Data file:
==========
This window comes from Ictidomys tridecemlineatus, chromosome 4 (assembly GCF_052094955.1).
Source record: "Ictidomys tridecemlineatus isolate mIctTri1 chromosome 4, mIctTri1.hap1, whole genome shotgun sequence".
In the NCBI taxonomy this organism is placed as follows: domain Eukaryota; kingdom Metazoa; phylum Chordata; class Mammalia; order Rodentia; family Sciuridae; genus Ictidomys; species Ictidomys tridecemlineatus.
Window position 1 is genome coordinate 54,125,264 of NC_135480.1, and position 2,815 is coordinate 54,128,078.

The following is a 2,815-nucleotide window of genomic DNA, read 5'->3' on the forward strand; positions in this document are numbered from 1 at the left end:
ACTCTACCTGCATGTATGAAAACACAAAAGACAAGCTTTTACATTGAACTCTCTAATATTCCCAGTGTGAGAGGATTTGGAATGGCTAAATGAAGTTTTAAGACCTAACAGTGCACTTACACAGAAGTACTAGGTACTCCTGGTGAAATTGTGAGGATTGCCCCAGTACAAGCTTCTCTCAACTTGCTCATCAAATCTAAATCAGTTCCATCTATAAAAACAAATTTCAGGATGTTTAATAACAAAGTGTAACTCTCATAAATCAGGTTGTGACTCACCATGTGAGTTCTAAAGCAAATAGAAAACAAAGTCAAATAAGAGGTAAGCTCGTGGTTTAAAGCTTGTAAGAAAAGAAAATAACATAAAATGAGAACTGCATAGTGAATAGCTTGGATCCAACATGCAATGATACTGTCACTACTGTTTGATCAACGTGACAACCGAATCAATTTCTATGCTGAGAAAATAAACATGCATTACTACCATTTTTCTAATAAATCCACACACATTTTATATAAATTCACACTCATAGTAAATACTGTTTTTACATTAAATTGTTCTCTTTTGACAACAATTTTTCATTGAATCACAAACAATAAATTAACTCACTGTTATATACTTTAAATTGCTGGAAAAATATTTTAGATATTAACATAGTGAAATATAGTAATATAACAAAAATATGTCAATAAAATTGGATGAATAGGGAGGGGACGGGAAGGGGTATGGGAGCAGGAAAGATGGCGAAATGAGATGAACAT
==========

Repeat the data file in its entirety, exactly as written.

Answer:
This window comes from Ictidomys tridecemlineatus, chromosome 4 (assembly GCF_052094955.1).
Source record: "Ictidomys tridecemlineatus isolate mIctTri1 chromosome 4, mIctTri1.hap1, whole genome shotgun sequence".
In the NCBI taxonomy this organism is placed as follows: domain Eukaryota; kingdom Metazoa; phylum Chordata; class Mammalia; order Rodentia; family Sciuridae; genus Ictidomys; species Ictidomys tridecemlineatus.
Window position 1 is genome coordinate 54,125,264 of NC_135480.1, and position 2,815 is coordinate 54,128,078.

The following is a 2,815-nucleotide window of genomic DNA, read 5'->3' on the forward strand; positions in this document are numbered from 1 at the left end:
ACTCTACCTGCATGTATGAAAACACAAAAGACAAGCTTTTACATTGAACTCTCTAATATTCCCAGTGTGAGAGGATTTGGAATGGCTAAATGAAGTTTTAAGACCTAACAGTGCACTTACACAGAAGTACTAGGTACTCCTGGTGAAATTGTGAGGATTGCCCCAGTACAAGCTTCTCTCAACTTGCTCATCAAATCTAAATCAGTTCCATCTATAAAAACAAATTTCAGGATGTTTAATAACAAAGTGTAACTCTCATAAATCAGGTTGTGACTCACCATGTGAGTTCTAAAGCAAATAGAAAACAAAGTCAAATAAGAGGTAAGCTCGTGGTTTAAAGCTTGTAAGAAAAGAAAATAACATAAAATGAGAACTGCATAGTGAATAGCTTGGATCCAACATGCAATGATACTGTCACTACTGTTTGATCAACGTGACAACCGAATCAATTTCTATGCTGAGAAAATAAACATGCATTACTACCATTTTTCTAATAAATCCACACACATTTTATATAAATTCACACTCATAGTAAATACTGTTTTTACATTAAATTGTTCTCTTTTGACAACAATTTTTCATTGAATCACAAACAATAAATTAACTCACTGTTATATACTTTAAATTGCTGGAAAAATATTTTAGATATTAACATAGTGAAATATAGTAATATAACAAAAATATGTCAATAAAATTGGATGAATAGGGAGGGGACGGGAAGGGGTATGGGAGCAGGAAAGATGGCGAAATGAGATGAACAT